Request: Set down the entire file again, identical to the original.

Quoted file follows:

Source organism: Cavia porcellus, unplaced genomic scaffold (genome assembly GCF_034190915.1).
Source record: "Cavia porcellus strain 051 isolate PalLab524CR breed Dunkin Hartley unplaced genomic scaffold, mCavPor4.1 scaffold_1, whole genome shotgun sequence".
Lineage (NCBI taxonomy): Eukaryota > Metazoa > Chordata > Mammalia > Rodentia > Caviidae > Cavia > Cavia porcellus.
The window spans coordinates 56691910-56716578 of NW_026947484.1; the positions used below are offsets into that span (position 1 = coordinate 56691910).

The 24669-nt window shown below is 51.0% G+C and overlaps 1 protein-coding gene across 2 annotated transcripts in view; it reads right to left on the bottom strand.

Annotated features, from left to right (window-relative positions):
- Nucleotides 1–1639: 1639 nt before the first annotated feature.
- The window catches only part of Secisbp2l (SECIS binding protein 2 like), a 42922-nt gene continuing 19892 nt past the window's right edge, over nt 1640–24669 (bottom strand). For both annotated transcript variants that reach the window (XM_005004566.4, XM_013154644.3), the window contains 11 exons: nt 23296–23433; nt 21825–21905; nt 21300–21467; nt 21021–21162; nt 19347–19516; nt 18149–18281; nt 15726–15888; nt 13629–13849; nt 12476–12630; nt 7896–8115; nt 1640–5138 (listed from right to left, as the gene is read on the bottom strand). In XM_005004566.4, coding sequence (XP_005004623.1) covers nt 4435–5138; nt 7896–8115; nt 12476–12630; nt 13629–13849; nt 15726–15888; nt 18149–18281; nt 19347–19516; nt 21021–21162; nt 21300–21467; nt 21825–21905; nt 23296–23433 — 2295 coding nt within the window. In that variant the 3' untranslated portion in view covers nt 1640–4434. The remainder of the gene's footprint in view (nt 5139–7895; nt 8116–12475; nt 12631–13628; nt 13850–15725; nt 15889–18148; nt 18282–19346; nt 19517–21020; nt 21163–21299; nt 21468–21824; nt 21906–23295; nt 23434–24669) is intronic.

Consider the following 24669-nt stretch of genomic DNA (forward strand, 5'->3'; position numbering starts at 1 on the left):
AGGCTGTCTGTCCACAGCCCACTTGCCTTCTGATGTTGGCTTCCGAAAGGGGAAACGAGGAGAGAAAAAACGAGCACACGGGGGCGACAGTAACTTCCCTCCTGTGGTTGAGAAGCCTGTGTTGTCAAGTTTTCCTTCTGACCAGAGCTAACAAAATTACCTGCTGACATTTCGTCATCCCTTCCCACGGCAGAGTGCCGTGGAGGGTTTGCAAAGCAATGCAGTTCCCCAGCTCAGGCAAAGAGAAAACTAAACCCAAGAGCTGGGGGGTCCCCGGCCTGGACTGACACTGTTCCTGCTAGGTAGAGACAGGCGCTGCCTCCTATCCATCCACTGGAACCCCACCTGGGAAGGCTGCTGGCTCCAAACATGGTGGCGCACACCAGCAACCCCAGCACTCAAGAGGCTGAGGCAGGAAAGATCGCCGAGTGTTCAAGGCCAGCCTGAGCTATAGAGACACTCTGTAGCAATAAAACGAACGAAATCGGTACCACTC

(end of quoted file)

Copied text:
Source organism: Cavia porcellus, unplaced genomic scaffold (genome assembly GCF_034190915.1).
Source record: "Cavia porcellus strain 051 isolate PalLab524CR breed Dunkin Hartley unplaced genomic scaffold, mCavPor4.1 scaffold_1, whole genome shotgun sequence".
Lineage (NCBI taxonomy): Eukaryota > Metazoa > Chordata > Mammalia > Rodentia > Caviidae > Cavia > Cavia porcellus.
The window spans coordinates 56691910-56716578 of NW_026947484.1; the positions used below are offsets into that span (position 1 = coordinate 56691910).

The 24669-nt window shown below is 51.0% G+C and overlaps 1 protein-coding gene across 2 annotated transcripts in view; it reads right to left on the bottom strand.

Annotated features, from left to right (window-relative positions):
- Nucleotides 1–1639: 1639 nt before the first annotated feature.
- The window catches only part of Secisbp2l (SECIS binding protein 2 like), a 42922-nt gene continuing 19892 nt past the window's right edge, over nt 1640–24669 (bottom strand). For both annotated transcript variants that reach the window (XM_005004566.4, XM_013154644.3), the window contains 11 exons: nt 23296–23433; nt 21825–21905; nt 21300–21467; nt 21021–21162; nt 19347–19516; nt 18149–18281; nt 15726–15888; nt 13629–13849; nt 12476–12630; nt 7896–8115; nt 1640–5138 (listed from right to left, as the gene is read on the bottom strand). In XM_005004566.4, coding sequence (XP_005004623.1) covers nt 4435–5138; nt 7896–8115; nt 12476–12630; nt 13629–13849; nt 15726–15888; nt 18149–18281; nt 19347–19516; nt 21021–21162; nt 21300–21467; nt 21825–21905; nt 23296–23433 — 2295 coding nt within the window. In that variant the 3' untranslated portion in view covers nt 1640–4434. The remainder of the gene's footprint in view (nt 5139–7895; nt 8116–12475; nt 12631–13628; nt 13850–15725; nt 15889–18148; nt 18282–19346; nt 19517–21020; nt 21163–21299; nt 21468–21824; nt 21906–23295; nt 23434–24669) is intronic.

Consider the following 24669-nt stretch of genomic DNA (forward strand, 5'->3'; position numbering starts at 1 on the left):
AGGCTGTCTGTCCACAGCCCACTTGCCTTCTGATGTTGGCTTCCGAAAGGGGAAACGAGGAGAGAAAAAACGAGCACACGGGGGCGACAGTAACTTCCCTCCTGTGGTTGAGAAGCCTGTGTTGTCAAGTTTTCCTTCTGACCAGAGCTAACAAAATTACCTGCTGACATTTCGTCATCCCTTCCCACGGCAGAGTGCCGTGGAGGGTTTGCAAAGCAATGCAGTTCCCCAGCTCAGGCAAAGAGAAAACTAAACCCAAGAGCTGGGGGGTCCCCGGCCTGGACTGACACTGTTCCTGCTAGGTAGAGACAGGCGCTGCCTCCTATCCATCCACTGGAACCCCACCTGGGAAGGCTGCTGGCTCCAAACATGGTGGCGCACACCAGCAACCCCAGCACTCAAGAGGCTGAGGCAGGAAAGATCGCCGAGTGTTCAAGGCCAGCCTGAGCTATAGAGACACTCTGTAGCAATAAAACGAACGAAATCGGTACCACTC